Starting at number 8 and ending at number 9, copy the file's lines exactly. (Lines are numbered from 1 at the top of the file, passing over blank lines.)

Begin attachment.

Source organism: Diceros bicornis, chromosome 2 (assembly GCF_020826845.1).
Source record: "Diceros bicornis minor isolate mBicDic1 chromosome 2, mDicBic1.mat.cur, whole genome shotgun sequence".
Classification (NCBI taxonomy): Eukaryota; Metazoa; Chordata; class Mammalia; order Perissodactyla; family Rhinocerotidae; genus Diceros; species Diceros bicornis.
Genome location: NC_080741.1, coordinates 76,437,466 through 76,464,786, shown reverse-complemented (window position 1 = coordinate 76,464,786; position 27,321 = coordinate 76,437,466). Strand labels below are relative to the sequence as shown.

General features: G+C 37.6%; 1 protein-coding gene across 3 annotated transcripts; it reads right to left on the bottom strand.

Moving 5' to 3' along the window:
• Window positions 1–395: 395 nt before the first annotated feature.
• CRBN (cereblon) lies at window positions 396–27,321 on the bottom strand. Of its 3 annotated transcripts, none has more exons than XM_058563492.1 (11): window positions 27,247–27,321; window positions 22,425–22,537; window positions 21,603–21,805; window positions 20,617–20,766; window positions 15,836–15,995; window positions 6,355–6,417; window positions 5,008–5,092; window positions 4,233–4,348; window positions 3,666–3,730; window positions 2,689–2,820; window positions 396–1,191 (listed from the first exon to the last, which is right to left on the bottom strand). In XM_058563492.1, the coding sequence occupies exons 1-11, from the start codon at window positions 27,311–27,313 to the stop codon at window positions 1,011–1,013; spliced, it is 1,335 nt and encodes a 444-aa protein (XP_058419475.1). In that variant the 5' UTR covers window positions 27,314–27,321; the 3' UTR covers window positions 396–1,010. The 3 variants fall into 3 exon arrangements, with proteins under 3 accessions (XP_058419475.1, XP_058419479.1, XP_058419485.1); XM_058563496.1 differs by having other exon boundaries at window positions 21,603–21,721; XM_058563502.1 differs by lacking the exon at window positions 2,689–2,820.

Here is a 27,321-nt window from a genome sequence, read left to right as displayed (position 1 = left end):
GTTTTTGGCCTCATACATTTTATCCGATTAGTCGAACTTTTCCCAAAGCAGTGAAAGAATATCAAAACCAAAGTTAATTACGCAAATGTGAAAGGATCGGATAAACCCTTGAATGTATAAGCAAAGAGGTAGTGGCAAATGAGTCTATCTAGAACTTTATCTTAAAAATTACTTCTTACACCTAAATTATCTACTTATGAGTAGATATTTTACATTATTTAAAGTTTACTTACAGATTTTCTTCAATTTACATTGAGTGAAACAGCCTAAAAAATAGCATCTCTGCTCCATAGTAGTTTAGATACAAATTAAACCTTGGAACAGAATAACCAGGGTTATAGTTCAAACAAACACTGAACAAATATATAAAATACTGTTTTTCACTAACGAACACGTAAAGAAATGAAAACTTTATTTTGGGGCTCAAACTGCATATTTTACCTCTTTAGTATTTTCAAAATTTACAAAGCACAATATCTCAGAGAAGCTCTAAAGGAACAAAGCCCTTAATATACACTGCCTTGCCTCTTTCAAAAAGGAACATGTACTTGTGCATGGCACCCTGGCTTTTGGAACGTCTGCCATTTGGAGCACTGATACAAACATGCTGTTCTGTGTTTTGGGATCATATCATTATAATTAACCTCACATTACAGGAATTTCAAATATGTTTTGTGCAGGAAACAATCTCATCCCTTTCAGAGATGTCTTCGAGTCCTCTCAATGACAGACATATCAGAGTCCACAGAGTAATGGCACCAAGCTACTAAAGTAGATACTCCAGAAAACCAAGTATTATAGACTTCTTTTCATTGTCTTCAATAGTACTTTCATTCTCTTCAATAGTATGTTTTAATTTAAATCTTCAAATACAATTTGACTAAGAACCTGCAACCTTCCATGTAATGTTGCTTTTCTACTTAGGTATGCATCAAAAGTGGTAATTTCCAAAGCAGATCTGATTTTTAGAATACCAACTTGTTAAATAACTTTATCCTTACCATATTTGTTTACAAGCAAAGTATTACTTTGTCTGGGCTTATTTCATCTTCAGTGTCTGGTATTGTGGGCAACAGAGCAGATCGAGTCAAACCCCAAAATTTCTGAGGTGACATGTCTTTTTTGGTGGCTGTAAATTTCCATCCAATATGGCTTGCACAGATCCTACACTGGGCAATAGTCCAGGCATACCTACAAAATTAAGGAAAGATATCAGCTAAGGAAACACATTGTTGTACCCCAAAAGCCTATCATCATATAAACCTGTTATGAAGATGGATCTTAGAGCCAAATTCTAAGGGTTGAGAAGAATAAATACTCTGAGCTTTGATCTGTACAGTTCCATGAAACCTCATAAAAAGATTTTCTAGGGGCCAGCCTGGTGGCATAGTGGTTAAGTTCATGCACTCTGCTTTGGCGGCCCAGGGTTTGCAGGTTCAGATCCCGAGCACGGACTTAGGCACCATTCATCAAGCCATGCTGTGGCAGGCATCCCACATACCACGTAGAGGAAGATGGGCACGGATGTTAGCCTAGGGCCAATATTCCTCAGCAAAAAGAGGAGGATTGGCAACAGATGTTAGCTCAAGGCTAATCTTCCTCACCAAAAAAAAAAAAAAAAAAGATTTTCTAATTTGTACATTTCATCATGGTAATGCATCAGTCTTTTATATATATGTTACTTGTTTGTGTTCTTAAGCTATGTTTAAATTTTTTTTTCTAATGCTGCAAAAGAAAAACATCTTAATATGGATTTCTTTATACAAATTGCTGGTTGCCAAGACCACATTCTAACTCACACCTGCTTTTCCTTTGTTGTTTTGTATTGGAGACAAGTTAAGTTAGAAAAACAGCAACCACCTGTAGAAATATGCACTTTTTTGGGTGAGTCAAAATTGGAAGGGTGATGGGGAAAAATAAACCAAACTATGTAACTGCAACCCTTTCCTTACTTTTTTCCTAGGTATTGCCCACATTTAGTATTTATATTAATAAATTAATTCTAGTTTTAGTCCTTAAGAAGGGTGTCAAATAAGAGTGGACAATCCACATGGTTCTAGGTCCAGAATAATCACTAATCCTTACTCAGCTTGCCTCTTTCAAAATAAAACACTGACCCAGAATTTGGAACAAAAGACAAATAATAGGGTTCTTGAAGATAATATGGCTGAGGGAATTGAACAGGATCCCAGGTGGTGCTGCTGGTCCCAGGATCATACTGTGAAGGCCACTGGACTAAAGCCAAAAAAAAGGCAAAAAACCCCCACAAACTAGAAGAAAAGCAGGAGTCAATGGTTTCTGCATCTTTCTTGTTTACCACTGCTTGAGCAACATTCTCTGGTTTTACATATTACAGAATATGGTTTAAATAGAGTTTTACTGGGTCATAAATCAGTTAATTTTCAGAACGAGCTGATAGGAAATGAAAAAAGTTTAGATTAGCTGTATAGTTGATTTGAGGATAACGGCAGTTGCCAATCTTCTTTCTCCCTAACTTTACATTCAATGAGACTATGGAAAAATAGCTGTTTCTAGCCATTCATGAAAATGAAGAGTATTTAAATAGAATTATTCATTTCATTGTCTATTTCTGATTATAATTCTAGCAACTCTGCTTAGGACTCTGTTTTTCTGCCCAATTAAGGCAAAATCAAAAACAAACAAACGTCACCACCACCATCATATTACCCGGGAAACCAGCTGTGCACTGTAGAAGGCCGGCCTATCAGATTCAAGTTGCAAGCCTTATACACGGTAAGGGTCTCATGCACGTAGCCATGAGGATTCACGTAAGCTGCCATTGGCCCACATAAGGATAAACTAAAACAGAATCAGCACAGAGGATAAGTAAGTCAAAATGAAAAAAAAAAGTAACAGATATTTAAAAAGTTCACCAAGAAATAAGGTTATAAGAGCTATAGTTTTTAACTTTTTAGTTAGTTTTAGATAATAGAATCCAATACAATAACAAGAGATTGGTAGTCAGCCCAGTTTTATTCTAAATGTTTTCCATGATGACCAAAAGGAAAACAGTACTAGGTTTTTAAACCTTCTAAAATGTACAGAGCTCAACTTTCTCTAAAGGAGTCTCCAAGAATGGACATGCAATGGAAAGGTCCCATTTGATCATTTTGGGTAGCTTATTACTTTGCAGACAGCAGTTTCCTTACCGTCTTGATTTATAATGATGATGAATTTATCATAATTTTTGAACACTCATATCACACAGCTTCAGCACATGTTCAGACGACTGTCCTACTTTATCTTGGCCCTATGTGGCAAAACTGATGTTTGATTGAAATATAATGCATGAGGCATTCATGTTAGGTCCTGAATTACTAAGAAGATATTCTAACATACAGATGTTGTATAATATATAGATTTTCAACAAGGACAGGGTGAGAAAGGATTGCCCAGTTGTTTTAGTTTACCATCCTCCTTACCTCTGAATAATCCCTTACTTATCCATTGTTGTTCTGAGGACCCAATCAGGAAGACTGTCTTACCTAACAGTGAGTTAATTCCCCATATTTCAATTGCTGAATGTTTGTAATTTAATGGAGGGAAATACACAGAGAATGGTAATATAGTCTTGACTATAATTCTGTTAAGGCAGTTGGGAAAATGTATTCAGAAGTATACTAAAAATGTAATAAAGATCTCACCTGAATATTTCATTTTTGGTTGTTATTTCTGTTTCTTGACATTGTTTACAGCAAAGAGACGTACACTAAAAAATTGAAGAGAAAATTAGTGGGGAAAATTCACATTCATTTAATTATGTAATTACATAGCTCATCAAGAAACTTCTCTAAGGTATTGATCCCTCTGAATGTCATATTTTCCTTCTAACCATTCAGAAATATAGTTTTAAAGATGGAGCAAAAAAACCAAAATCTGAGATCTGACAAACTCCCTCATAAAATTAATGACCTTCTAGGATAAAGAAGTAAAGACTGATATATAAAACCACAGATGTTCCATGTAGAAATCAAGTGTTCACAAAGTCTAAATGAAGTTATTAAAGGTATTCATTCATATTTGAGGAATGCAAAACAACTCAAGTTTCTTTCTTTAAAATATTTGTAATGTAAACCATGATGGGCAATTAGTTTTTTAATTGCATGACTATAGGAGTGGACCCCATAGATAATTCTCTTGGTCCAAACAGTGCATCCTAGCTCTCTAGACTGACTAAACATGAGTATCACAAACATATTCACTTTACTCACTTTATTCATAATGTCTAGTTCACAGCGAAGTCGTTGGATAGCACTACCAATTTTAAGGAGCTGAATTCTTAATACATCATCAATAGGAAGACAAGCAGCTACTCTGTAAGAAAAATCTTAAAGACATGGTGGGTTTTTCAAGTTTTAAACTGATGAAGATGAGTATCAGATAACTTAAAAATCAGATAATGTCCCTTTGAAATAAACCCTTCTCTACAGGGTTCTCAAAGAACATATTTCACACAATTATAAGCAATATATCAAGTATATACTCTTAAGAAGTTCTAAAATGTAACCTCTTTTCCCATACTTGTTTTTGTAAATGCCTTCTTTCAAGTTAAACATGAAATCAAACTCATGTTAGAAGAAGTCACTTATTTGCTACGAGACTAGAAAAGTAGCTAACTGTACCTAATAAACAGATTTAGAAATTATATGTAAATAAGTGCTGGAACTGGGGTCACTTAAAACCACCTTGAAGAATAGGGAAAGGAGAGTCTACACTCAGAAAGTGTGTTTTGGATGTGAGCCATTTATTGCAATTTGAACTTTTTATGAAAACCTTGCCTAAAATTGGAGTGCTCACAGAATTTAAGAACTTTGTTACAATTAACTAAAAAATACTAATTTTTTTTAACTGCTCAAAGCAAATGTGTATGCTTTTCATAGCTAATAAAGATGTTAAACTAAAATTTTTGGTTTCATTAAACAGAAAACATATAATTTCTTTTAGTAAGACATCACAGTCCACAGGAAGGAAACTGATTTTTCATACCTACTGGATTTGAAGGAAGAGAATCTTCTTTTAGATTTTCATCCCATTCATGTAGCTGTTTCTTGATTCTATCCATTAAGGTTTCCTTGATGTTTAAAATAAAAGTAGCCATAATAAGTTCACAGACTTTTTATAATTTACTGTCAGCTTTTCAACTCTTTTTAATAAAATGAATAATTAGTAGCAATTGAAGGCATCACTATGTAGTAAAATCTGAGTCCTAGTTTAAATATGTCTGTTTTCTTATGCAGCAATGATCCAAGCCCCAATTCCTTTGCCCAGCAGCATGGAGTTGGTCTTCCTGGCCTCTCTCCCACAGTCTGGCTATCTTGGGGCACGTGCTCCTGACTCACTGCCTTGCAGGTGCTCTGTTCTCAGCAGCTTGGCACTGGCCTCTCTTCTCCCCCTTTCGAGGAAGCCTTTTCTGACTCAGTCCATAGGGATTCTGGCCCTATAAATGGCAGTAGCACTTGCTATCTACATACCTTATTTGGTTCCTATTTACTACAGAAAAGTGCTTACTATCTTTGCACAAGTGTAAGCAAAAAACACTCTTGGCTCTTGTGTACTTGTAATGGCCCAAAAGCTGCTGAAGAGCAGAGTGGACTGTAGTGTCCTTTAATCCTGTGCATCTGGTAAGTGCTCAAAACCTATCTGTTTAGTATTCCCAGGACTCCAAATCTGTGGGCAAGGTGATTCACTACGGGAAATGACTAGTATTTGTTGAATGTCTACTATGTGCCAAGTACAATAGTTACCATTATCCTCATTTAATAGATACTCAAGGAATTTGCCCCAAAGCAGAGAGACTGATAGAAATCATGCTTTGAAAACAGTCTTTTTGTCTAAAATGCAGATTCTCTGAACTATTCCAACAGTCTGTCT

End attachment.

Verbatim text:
• CRBN (cereblon) lies at window positions 396–27,321 on the bottom strand. Of its 3 annotated transcripts, none has more exons than XM_058563492.1 (11): window positions 27,247–27,321; window positions 22,425–22,537; window positions 21,603–21,805; window positions 20,617–20,766; window positions 15,836–15,995; window positions 6,355–6,417; window positions 5,008–5,092; window positions 4,233–4,348; window positions 3,666–3,730; window positions 2,689–2,820; window positions 396–1,191 (listed from the first exon to the last, which is right to left on the bottom strand). In XM_058563492.1, the coding sequence occupies exons 1-11, from the start codon at window positions 27,311–27,313 to the stop codon at window positions 1,011–1,013; spliced, it is 1,335 nt and encodes a 444-aa protein (XP_058419475.1). In that variant the 5' UTR covers window positions 27,314–27,321; the 3' UTR covers window positions 396–1,010. The 3 variants fall into 3 exon arrangements, with proteins under 3 accessions (XP_058419475.1, XP_058419479.1, XP_058419485.1); XM_058563496.1 differs by having other exon boundaries at window positions 21,603–21,721; XM_058563502.1 differs by lacking the exon at window positions 2,689–2,820.

Here is a 27,321-nt window from a genome sequence, read left to right as displayed (position 1 = left end):